Thai police clash with protesters

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Several thousand protesters opposed to Thailand’s military-backed government have clashed with police in the capital, Bangkok.

The crowd staged a rally outside the house of Prem Tinsulanonda, a senior adviser to Thailand’s king.

The protesters say Mr Prem was behind a bloodless coup which removed former Prime Minister Thaksin Shinawatra.

Rocks and bottles of water were thrown at police, in the most violent demonstration since the 2006 coup.

Protesters, mostly supporters of the ousted Mr Thaksin, have been holding nightly rallies in Bangkok since early June.

Clashes broke out after they marched to demonstrate outside Mr Prem’s house on Sunday evening and anti-riot police tried to disperse them.

Several people, including police officers, were taken to hospital with minor injuries.

Bangkok police officials said they would issue arrest warrants for the protest leaders on Monday.

Thai police charge 6 after anti-coup protest turns violent in Bangkok


BANGKOK: Hours after a protest that turned into a three-hour melee that injured at least 270 people, Thailand on Monday charged six people in connection with the incident, the most violent anti-coup demonstrations to hit Thailand since the military takeover last year.

Thousands of protesters and police officers squared off Sunday in the Thai capital, leaving about 200 officers and 70 demonstrators injured.

The protest against Thailand’s military-installed government took place outside the home of former Prime Minister Prem Tinsulanonda, said the Bangkok police chief, Lieutenant General Adisorn Nontree.

Two police officers were severely injured, Adisorn said in an interview by telephone.

Several thousand people rallied outside the house of Prem, whom the protesters accused of instigating the coup that overthrew Prime Minister Thaksin Shinawatra in September. They called for Prem, who was home at the time, to resign as top adviser to King Bhumibol Adulyadej.

A police official said that six suspects had been charged with “causing chaos, obstructing the work of authorities, and damage of state property, and they include a protest leader.”

Adisorn said officials would seek arrest warrants Monday or Tuesday for eight more organizers of the rally, six of whom were top members of Thaksin’s now disbanded Thai Rak Thai party.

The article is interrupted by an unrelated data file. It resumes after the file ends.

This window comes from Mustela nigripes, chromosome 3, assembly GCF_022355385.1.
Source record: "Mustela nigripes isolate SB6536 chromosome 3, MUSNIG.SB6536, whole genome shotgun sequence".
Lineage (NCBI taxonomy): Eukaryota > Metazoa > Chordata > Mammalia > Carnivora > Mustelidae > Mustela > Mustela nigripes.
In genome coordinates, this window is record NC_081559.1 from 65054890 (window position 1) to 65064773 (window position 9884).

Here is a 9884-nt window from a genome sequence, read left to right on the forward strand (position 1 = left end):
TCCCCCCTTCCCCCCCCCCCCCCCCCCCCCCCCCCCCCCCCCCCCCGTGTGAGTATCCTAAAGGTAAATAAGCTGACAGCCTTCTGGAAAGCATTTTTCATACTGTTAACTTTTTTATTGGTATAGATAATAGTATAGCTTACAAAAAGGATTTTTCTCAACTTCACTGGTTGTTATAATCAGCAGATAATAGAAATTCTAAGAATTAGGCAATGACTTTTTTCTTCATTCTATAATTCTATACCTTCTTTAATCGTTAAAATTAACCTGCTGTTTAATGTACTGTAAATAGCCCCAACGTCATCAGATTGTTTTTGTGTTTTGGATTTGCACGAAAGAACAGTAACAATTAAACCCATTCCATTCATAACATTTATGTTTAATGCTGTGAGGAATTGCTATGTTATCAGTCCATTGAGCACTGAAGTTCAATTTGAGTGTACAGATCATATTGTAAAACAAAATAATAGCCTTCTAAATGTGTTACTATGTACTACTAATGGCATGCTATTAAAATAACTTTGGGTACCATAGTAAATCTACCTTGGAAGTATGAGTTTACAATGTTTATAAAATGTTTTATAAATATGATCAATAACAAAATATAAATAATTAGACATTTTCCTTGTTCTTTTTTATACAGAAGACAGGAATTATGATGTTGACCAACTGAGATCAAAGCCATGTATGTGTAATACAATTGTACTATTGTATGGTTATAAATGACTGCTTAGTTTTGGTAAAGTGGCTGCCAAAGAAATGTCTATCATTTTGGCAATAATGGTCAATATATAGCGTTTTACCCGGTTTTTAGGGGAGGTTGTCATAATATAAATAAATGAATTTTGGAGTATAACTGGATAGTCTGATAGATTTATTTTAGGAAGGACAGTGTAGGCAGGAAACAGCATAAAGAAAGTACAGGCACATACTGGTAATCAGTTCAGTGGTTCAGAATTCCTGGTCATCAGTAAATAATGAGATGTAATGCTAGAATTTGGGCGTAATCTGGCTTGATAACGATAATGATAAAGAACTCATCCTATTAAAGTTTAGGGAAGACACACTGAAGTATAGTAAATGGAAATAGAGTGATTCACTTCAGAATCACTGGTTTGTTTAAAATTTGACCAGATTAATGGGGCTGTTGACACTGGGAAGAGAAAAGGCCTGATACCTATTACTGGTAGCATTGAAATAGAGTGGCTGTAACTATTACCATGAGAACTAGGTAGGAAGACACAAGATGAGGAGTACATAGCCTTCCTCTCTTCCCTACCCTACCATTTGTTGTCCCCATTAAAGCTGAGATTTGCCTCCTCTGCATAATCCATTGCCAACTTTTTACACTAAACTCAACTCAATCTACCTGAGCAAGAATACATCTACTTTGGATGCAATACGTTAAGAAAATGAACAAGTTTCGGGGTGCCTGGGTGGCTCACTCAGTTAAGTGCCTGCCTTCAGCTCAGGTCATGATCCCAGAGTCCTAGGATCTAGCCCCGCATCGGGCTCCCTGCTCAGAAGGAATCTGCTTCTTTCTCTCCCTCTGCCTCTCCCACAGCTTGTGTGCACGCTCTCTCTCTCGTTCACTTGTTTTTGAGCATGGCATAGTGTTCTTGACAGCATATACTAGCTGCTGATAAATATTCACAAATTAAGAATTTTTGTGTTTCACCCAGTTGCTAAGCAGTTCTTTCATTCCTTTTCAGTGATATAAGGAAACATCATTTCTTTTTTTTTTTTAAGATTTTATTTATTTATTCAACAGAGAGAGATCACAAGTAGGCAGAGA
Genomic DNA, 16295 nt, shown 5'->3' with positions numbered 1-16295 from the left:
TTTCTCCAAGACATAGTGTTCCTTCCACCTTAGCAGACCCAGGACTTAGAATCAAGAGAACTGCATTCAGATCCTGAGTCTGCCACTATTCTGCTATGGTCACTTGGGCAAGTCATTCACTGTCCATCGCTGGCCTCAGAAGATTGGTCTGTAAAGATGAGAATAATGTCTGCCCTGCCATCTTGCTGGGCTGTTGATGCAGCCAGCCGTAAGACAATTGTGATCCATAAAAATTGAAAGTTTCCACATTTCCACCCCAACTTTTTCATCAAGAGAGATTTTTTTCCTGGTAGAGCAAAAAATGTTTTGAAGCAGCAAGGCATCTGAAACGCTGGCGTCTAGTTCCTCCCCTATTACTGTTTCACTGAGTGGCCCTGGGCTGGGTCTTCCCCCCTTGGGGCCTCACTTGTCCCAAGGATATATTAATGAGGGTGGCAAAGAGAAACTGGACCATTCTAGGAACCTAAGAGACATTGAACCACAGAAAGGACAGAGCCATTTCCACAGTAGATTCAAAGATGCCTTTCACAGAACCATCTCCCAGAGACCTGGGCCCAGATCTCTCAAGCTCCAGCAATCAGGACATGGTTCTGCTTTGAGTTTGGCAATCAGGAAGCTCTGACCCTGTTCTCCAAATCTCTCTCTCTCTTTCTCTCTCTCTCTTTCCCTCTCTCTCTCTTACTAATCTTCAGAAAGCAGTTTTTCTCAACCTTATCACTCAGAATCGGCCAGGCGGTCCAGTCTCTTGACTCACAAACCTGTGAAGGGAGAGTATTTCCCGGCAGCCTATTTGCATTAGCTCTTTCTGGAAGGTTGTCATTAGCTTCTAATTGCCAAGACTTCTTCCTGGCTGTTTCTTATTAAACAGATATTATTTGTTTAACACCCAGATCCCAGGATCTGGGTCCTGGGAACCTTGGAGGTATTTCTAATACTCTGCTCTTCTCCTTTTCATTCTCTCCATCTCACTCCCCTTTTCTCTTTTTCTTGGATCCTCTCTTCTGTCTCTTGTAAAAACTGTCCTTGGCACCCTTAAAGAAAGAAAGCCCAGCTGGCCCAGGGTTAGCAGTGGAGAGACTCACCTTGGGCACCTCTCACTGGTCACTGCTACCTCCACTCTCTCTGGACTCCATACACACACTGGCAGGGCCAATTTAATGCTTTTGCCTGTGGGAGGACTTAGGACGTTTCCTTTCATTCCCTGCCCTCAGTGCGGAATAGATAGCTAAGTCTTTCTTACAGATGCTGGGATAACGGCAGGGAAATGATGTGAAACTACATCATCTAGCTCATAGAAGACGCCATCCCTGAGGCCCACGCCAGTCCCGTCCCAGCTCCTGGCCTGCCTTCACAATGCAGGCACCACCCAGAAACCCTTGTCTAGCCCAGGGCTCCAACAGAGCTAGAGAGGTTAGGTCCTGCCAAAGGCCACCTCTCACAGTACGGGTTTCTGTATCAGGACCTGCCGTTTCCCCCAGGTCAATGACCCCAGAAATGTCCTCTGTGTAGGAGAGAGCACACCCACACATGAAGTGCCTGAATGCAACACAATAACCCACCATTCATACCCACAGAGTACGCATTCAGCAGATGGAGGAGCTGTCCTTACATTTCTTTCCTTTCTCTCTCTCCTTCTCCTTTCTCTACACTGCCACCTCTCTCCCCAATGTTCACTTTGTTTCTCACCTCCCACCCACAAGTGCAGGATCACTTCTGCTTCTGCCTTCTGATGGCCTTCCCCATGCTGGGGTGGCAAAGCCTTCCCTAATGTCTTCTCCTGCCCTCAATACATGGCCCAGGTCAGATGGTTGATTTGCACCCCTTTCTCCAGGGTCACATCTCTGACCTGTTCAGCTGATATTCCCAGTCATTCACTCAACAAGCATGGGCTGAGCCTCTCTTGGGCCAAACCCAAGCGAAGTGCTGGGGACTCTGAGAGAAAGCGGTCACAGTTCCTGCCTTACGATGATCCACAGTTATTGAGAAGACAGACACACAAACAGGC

The most serious fighting occurred when the police tried to detain protest leaders as they spoke from a makeshift stage on top of a truck.

After the first police effort to detain the protest leaders failed, the crowd began throwing bottles and other objects at the security forces as they retreated.

Sporadic charges by police officers using pepper spray set off street fighting and chases through the area, a usually quiet Bangkok district filled with military and government offices, far from commercial areas of the Thai capital.

About 2,000 police officers battled as many as 5,000 protesters in the demonstration, said Colonel Sansern Kaewkamnerd, a spokesman for the military’s Council for National Security.

The council comprises the top military officers who helped foment the coup, and it remains the power behind the interim government that was subsequently installed. New elections are expected in December.

The demonstrators left the area voluntarily about three hours after the violence began.

The Sept. 19 coup came after a series of popular protests calling for Thaksin to resign amid accusations of corruption and abuse of power. An interim government led by a respected former army commander, Surayud Chulanont, was appointed to oversee elections, along with a committee to draft a new constitution.

But in recent months, the popularity of the military-installed government has declined and there have been increasing calls for a relaxation of political and social restrictions.

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